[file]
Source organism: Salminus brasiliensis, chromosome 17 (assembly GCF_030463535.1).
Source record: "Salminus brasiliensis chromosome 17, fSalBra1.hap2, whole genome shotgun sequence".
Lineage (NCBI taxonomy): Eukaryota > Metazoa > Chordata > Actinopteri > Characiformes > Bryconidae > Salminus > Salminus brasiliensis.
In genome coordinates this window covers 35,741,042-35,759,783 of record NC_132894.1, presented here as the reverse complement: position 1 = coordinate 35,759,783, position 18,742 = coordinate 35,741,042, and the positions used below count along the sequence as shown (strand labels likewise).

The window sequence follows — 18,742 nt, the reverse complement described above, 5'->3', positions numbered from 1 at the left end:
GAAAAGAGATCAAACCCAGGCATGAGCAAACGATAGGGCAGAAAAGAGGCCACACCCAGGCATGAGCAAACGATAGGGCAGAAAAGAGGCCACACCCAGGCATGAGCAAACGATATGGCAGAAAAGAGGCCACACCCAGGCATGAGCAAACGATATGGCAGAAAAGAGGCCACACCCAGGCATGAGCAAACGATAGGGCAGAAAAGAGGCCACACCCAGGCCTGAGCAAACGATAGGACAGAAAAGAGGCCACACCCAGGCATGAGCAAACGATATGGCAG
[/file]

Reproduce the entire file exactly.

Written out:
Source organism: Salminus brasiliensis, chromosome 17 (assembly GCF_030463535.1).
Source record: "Salminus brasiliensis chromosome 17, fSalBra1.hap2, whole genome shotgun sequence".
Lineage (NCBI taxonomy): Eukaryota > Metazoa > Chordata > Actinopteri > Characiformes > Bryconidae > Salminus > Salminus brasiliensis.
In genome coordinates this window covers 35,741,042-35,759,783 of record NC_132894.1, presented here as the reverse complement: position 1 = coordinate 35,759,783, position 18,742 = coordinate 35,741,042, and the positions used below count along the sequence as shown (strand labels likewise).

The window sequence follows — 18,742 nt, the reverse complement described above, 5'->3', positions numbered from 1 at the left end:
GAAAAGAGATCAAACCCAGGCATGAGCAAACGATAGGGCAGAAAAGAGGCCACACCCAGGCATGAGCAAACGATAGGGCAGAAAAGAGGCCACACCCAGGCATGAGCAAACGATATGGCAGAAAAGAGGCCACACCCAGGCATGAGCAAACGATATGGCAGAAAAGAGGCCACACCCAGGCATGAGCAAACGATAGGGCAGAAAAGAGGCCACACCCAGGCCTGAGCAAACGATAGGACAGAAAAGAGGCCACACCCAGGCATGAGCAAACGATATGGCAG